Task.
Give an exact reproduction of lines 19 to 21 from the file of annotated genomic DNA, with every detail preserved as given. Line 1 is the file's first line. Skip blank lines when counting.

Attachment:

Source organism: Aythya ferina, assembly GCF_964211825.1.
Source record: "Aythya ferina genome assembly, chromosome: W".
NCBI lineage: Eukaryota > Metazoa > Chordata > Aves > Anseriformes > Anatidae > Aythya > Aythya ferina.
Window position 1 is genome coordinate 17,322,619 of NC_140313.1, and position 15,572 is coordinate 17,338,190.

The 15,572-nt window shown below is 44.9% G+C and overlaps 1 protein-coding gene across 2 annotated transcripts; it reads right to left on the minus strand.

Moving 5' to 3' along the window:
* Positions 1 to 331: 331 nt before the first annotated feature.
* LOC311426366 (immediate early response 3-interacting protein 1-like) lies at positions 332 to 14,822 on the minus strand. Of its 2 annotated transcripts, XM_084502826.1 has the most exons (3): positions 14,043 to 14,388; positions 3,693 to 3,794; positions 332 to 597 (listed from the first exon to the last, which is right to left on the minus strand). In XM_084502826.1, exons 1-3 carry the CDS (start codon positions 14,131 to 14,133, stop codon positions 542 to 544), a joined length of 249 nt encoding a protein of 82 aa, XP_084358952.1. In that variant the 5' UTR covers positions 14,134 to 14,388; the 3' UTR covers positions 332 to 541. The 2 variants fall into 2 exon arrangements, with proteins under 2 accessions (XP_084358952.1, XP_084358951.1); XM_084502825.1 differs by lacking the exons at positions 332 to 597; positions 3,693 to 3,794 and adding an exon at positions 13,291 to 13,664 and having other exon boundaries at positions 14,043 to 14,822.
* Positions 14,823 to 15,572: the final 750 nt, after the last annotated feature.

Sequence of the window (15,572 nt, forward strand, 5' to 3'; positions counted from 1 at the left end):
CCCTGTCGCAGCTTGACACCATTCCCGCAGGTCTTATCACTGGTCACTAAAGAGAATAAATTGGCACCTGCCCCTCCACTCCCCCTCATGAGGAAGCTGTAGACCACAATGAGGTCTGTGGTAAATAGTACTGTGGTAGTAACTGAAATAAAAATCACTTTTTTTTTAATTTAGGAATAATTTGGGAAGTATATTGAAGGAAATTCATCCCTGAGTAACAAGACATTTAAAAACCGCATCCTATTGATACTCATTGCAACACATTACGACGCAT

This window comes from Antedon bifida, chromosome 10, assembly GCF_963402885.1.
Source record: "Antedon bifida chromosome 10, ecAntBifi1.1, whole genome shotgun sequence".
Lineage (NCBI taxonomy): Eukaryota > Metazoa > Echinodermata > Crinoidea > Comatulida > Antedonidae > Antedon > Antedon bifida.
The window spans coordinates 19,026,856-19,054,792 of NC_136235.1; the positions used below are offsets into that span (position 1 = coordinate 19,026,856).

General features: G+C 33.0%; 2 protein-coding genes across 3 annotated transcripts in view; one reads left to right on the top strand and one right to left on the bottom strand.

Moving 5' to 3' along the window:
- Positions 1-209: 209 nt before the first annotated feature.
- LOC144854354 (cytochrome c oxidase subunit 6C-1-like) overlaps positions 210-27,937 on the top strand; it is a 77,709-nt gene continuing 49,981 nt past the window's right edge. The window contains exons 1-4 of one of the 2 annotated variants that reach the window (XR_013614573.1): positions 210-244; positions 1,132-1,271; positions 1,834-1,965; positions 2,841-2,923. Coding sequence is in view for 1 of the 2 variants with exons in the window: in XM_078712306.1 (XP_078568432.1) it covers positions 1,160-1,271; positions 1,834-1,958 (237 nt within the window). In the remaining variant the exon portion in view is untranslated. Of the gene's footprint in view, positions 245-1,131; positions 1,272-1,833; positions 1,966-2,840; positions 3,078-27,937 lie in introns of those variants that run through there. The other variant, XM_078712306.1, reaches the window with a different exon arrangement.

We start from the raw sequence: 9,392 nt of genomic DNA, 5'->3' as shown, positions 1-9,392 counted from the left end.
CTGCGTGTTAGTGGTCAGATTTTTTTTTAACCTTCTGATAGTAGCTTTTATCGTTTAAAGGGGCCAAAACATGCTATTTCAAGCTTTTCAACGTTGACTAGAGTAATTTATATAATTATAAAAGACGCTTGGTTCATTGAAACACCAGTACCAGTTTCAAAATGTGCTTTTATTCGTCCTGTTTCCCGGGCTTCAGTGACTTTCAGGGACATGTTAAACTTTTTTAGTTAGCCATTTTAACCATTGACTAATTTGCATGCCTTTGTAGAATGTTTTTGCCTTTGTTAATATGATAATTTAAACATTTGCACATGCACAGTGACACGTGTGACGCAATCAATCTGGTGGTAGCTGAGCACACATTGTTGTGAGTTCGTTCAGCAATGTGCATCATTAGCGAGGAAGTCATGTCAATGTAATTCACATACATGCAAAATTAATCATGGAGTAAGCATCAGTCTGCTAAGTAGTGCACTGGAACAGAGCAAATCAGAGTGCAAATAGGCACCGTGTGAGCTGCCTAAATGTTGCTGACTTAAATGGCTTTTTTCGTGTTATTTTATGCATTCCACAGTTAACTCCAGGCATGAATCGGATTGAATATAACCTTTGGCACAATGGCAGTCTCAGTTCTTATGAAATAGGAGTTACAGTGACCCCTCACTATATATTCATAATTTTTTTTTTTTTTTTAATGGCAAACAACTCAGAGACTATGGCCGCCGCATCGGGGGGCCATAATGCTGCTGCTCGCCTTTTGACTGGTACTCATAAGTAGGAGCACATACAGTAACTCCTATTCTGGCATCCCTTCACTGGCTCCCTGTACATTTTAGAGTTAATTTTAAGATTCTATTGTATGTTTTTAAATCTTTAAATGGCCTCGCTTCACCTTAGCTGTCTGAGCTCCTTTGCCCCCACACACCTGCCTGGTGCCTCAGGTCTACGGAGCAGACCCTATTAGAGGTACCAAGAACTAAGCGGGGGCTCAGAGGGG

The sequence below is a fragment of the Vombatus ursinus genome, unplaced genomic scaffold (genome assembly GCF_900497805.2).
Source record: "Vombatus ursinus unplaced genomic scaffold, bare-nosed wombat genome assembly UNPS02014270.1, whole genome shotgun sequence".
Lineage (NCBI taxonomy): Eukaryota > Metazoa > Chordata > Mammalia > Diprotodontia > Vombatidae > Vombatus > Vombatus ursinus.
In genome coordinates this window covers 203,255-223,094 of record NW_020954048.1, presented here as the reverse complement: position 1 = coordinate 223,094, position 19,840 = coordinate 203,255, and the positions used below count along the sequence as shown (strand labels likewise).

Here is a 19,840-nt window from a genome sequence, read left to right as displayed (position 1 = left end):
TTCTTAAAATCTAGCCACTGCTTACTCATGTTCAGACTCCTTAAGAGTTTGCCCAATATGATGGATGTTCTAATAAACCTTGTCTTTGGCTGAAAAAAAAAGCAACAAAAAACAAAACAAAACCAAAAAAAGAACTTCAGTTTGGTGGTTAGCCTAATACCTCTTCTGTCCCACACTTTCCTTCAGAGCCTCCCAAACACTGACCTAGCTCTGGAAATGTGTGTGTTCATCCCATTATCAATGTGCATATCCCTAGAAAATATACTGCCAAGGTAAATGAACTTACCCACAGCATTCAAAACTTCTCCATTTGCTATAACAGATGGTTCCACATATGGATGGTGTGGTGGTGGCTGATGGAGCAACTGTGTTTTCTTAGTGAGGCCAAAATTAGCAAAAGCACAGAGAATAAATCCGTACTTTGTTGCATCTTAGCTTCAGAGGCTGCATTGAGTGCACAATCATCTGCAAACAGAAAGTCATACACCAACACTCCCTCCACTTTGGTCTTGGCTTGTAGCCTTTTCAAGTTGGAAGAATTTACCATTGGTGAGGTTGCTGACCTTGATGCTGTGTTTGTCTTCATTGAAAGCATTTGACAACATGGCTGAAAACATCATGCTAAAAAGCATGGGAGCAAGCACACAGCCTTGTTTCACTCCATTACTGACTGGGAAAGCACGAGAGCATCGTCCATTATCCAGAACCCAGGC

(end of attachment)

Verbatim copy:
- LOC144854354 (cytochrome c oxidase subunit 6C-1-like) overlaps positions 210-27,937 on the top strand; it is a 77,709-nt gene continuing 49,981 nt past the window's right edge. The window contains exons 1-4 of one of the 2 annotated variants that reach the window (XR_013614573.1): positions 210-244; positions 1,132-1,271; positions 1,834-1,965; positions 2,841-2,923. Coding sequence is in view for 1 of the 2 variants with exons in the window: in XM_078712306.1 (XP_078568432.1) it covers positions 1,160-1,271; positions 1,834-1,958 (237 nt within the window). In the remaining variant the exon portion in view is untranslated. Of the gene's footprint in view, positions 245-1,131; positions 1,272-1,833; positions 1,966-2,840; positions 3,078-27,937 lie in introns of those variants that run through there. The other variant, XM_078712306.1, reaches the window with a different exon arrangement.

We start from the raw sequence: 9,392 nt of genomic DNA, 5'->3' as shown, positions 1-9,392 counted from the left end.
CTGCGTGTTAGTGGTCAGATTTTTTTTTAACCTTCTGATAGTAGCTTTTATCGTTTAAAGGGGCCAAAACATGCTATTTCAAGCTTTTCAACGTTGACTAGAGTAATTTATATAATTATAAAAGACGCTTGGTTCATTGAAACACCAGTACCAGTTTCAAAATGTGCTTTTATTCGTCCTGTTTCCCGGGCTTCAGTGACTTTCAGGGACATGTTAAACTTTTTTAGTTAGCCATTTTAACCATTGACTAATTTGCATGCCTTTGTAGAATGTTTTTGCCTTTGTTAATATGATAATTTAAACATTTGCACATGCACAGTGACACGTGTGACGCAATCAATCTGGTGGTAGCTGAGCACACATTGTTGTGAGTTCGTTCAGCAATGTGCATCATTAGCGAGGAAGTCATGTCAATGTAATTCACATACATGCAAAATTAATCATGGAGTAAGCATCAGTCTGCTAAGTAGTGCACTGGAACAGAGCAAATCAGAGTGCAAATAGGCACCGTGTGAGCTGCCTAAATGTTGCTGACTTAAATGGCTTTTTTCGTGTTATTTTATGCATTCCACAGTTAACTCCAGGCATGAATCGGATTGAATATAACCTTTGGCACAATGGCAGTCTCAGTTCTTATGAAATAGGAGTTACAGTGACCCCTCACTATATATTCATAATTTTTTTTTTTTTTTTAATGGCAAACAACTCAGAGACTATGGCCGCCGCATCGGGGGGCCATAATGCTGCTGCTCGCCTTTTGACTGGTACTCATAAGTAGGAGCACATACAGTAACTCCTATTCTGGCATCCCTTCACTGGCTCCCTGTACATTTTAGAGTTAATTTTAAGATTCTATTGTATGTTTTTAAATCTTTAAATGGCCTCGCTTCACCTTAGCTGTCTGAGCTCCTTTGCCCCCACACACCTGCCTGGTGCCTCAGGTCTACGGAGCAGACCCTATTAGAGGTACCAAGAACTAAGCGGGGGCTCAGAGGGG